Clinical assessment

The patient presents with….

Methaemoglobinaemia can be asymptomatic or cause a range of hypoxic symptoms.

Table 3: Symptoms related to percentage MetHb

MetHb as % of total Hb* Typical Symptoms+
<10 None
10-20 Cyanosis
20-30 Anxiety, headache, light headedness, tachycardia
30-50 Fatigue, confusion, dizziness, tachycardia, tachypnoea
50-70 Coma, seizures, arrhythmias, respiratory depression
> 70 Death

* for a Hb of 15 g/dL
+ symptom severity does not always reliably correlate to MetHb level but is affected by individual factors including pre-existing co-morbidities

Cyanosis is usually the first sign and patients can initially appear very well for the level of cyanosis. This is because cyanosis secondary to methaemoglobinaemia appears at 1.5 g/dL of MetHb, whereas cyanosis secondary to hypoxaemia appears at 5 g/dL of deoxygenated haemoglobin, which represents a much greater reduction in oxygen carrying capacity.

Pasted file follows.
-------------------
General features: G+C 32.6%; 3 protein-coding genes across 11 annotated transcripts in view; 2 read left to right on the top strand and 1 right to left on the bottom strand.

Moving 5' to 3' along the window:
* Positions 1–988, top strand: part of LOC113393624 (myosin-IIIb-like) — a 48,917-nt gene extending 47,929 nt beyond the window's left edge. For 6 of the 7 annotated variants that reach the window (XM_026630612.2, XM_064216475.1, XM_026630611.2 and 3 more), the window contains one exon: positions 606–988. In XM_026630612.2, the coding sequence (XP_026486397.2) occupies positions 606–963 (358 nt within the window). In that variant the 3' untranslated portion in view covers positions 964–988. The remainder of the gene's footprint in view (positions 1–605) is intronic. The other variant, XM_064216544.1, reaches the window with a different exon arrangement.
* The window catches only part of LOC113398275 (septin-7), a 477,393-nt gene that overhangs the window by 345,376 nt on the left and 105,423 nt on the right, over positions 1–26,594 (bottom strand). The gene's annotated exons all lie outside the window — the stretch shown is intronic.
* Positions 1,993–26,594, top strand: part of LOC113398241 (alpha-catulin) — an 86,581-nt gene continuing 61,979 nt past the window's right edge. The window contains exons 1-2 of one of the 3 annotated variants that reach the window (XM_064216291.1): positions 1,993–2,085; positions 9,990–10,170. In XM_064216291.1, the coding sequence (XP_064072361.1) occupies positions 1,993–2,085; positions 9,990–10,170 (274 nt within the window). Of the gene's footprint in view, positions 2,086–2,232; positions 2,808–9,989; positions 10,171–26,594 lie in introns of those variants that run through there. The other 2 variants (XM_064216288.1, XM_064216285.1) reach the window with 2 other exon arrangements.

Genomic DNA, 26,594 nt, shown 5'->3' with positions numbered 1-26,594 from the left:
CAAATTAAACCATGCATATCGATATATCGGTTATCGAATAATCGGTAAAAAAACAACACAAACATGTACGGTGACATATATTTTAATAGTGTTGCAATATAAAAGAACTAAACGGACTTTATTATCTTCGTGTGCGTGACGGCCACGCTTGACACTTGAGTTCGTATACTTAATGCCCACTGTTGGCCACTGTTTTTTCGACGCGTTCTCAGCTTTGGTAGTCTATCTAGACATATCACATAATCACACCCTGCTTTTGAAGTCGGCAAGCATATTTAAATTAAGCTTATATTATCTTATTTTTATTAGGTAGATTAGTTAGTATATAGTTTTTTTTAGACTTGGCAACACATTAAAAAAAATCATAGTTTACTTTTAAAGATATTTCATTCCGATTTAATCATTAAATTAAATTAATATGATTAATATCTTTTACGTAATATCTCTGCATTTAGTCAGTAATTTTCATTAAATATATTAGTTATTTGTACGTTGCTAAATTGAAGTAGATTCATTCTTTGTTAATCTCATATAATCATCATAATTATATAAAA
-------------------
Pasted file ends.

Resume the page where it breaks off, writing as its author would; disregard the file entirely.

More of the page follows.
Patients often have a low SpO2 on pulse oximetry but again appear well for the degree of hypoxia. A notable feature of methaemoglobinaemia is a low SpO2 on pulse oximetry which does not improve with supplemental oxygen. This can be the first pointer to the diagnosis of methaemoglobinaemia [4].

Learning bite

In any patient who presents with cyanosis or low SpO2 out of keeping with their clinical state, and which does not improve with supplemental oxygen, think methaemoglobinaemia.

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